Relative contributions of indirect taxes and inflation on inequality: What does the Turkish data reveal?


Gemicioğlu S., KIZILIRMAK YAKIŞIR A. B., Akkoç U.

Review of Development Economics, vol.28, no.1, pp.286-309, 2024 (SSCI) identifier identifier

  • Publication Type: Article / Article
  • Volume: 28 Issue: 1
  • Publication Date: 2024
  • Doi Number: 10.1111/rode.13055
  • Journal Name: Review of Development Economics
  • Journal Indexes: Social Sciences Citation Index (SSCI), Scopus, International Bibliography of Social Sciences, ABI/INFORM, Business Source Elite, Business Source Premier, CAB Abstracts, EconLit, Geobase, Political Science Complete, Public Affairs Index, vLex
  • Page Numbers: pp.286-309
  • Keywords: consumption inequality, decomposition methods, Gini index, household budget surveys, household level inflation rates, unconventional fiscal policy, INCOME INEQUALITY, DECOMPOSITION, PRICES
  • Ankara University Affiliated: Yes

Abstract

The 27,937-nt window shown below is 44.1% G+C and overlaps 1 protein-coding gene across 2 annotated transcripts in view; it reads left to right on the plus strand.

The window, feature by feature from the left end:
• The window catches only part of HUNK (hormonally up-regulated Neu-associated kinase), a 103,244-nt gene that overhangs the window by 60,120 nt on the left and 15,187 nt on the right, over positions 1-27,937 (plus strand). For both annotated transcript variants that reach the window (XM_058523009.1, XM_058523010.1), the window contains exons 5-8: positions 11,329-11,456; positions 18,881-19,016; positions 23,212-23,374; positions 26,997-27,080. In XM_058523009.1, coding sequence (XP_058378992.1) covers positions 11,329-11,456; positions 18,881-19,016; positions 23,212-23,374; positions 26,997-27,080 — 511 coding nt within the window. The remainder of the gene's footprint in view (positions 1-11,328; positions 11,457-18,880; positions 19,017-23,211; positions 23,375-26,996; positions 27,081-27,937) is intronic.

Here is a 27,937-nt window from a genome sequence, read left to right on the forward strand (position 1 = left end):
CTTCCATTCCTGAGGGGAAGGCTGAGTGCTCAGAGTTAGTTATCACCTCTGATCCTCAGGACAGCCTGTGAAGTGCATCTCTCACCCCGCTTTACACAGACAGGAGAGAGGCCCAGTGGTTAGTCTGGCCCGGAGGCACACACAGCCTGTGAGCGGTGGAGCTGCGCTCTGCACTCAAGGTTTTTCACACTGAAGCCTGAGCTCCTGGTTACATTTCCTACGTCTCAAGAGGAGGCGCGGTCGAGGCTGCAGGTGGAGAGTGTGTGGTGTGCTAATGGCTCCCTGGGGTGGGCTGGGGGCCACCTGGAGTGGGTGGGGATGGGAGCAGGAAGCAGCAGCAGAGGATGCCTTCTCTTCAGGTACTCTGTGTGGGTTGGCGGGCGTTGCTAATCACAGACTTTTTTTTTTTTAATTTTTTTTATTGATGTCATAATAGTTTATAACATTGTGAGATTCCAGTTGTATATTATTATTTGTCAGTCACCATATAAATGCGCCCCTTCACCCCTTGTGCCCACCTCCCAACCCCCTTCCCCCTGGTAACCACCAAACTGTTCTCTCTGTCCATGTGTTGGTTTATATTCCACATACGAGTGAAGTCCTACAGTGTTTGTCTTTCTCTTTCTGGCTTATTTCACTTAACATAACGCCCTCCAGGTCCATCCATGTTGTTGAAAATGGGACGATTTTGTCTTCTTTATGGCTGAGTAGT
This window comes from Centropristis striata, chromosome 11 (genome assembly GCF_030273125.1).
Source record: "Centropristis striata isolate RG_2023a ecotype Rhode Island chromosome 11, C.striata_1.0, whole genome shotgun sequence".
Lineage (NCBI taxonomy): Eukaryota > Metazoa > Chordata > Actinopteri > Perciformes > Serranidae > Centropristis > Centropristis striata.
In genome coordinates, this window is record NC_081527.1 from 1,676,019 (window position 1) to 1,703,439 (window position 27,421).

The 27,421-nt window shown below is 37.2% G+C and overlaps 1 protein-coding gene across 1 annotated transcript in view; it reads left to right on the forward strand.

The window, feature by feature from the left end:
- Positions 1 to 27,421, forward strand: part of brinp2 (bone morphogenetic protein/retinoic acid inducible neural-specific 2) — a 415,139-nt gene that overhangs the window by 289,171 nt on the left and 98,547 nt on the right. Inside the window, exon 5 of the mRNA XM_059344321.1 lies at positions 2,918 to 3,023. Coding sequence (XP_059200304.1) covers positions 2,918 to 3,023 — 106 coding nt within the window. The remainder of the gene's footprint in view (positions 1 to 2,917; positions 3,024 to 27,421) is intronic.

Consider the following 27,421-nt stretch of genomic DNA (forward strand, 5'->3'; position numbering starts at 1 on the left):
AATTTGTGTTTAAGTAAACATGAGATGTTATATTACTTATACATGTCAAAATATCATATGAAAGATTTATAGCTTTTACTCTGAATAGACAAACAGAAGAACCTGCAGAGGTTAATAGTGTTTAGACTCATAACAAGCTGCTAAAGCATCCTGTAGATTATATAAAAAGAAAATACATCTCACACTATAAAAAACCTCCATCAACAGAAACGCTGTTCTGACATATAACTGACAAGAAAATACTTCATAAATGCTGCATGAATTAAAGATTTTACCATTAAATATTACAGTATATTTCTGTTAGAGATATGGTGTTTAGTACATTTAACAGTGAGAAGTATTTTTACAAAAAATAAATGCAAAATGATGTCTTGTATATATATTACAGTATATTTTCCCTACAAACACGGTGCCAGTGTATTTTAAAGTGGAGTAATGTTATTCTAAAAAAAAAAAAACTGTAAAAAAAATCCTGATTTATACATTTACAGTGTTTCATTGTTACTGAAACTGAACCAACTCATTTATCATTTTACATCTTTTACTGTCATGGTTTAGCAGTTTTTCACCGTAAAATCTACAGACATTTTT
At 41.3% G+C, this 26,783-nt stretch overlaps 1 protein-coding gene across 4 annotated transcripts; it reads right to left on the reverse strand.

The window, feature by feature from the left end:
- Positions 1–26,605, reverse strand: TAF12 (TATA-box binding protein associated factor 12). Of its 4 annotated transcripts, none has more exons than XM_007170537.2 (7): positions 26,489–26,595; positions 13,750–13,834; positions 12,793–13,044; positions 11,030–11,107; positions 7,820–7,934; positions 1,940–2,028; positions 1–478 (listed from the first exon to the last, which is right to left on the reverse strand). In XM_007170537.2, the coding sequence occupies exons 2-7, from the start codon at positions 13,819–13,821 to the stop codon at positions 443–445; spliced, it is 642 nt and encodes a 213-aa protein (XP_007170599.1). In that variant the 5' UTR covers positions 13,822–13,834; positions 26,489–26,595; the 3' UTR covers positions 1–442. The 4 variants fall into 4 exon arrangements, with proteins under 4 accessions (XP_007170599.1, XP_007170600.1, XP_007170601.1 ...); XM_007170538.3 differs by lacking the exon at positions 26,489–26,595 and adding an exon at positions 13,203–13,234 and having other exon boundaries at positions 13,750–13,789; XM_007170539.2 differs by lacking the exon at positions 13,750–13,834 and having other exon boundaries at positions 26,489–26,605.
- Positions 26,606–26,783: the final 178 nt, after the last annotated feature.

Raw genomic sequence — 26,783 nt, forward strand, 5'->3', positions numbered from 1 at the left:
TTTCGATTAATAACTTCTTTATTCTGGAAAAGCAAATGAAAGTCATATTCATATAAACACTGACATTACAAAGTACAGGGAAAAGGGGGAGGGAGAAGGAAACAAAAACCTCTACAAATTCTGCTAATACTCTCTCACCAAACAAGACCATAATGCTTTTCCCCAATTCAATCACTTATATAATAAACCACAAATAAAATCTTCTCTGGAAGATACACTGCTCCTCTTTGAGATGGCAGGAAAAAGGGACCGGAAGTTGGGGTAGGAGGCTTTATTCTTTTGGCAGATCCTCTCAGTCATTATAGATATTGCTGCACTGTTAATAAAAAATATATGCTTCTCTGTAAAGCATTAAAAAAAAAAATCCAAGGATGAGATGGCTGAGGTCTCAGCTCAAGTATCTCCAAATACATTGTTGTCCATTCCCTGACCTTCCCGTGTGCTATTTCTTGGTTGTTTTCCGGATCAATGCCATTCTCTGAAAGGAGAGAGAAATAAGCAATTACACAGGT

One way inflation affects consumption inequality is through its varying impact on the purchasing power of different households. Indirect taxes, which affect commodity price levels, are another effective factor influencing consumption inequality. Turkey is a highly unequal country with a long history of high inflation. Moreover, indirect taxes have been used frequently as a policy tool in the last decades. This study develops a novel approach to examining the relative contributions of household inflation rates and indirect tax changes to real consumption inequality and applies it to the case of Turkey. The analysis is carried out using both household-level data and artificial panel data created to apply the Shapley and Owen decomposition methods. The findings roughly can be summarized in two points. First, while nominal consumption during the 2003–2019 period became more equal, real consumption inequality increased as a result of price changes during that time. Variations in household inflation rates are the primary source of increased inequality. Second, changes in indirect taxes account for 31% to 68% of the unequalizing effect of price changes, depending on the method used. Results imply that monetary and indirect tax policy mix have been in favor of the rich in this period.